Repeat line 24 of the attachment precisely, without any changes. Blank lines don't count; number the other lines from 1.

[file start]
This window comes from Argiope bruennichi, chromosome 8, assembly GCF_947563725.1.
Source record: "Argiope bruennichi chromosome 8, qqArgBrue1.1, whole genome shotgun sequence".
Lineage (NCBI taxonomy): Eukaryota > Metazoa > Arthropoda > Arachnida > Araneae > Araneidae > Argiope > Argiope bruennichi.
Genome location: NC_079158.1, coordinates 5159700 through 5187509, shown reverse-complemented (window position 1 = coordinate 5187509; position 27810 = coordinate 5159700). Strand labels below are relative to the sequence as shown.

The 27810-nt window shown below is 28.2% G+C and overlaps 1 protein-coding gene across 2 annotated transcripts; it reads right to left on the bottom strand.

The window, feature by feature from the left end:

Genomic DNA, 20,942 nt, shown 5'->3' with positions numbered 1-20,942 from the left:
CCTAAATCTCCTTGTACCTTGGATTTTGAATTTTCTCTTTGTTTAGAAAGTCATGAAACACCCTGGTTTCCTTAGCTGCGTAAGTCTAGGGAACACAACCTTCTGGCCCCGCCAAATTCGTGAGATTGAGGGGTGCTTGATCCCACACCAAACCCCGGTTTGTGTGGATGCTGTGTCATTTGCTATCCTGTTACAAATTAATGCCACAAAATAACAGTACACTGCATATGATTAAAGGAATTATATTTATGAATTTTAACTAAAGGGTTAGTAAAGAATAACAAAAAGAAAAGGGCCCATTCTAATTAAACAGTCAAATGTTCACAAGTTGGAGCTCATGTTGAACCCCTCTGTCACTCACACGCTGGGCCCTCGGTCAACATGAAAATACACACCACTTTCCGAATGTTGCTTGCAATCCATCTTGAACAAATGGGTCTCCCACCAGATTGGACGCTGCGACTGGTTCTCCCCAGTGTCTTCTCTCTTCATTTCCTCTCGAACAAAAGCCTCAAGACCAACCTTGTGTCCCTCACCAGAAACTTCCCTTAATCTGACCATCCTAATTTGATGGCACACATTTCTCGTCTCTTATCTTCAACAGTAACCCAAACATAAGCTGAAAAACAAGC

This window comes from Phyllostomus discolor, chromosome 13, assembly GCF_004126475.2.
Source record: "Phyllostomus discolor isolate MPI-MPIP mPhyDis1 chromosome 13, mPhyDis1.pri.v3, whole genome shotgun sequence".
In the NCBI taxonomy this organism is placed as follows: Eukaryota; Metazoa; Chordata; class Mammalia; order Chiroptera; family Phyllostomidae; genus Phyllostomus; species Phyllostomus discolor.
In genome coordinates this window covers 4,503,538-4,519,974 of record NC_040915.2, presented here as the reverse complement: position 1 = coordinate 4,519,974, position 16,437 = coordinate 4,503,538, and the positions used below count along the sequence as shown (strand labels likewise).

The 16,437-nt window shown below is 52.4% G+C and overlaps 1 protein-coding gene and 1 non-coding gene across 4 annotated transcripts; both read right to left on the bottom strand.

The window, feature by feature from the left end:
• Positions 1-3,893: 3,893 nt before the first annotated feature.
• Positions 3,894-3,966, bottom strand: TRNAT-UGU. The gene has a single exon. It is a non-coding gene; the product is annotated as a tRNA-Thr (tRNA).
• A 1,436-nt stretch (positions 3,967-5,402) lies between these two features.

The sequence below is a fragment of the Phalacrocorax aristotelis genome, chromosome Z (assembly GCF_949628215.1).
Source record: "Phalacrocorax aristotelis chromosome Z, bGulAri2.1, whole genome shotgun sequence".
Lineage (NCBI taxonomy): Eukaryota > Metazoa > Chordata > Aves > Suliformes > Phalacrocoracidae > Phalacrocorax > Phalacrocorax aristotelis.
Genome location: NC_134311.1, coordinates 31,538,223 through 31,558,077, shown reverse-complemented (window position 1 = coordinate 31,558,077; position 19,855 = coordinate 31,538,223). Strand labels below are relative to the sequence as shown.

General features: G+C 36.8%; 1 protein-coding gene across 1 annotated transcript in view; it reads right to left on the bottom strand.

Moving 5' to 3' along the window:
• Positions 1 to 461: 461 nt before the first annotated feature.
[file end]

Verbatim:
• Positions 1 to 461: 461 nt before the first annotated feature.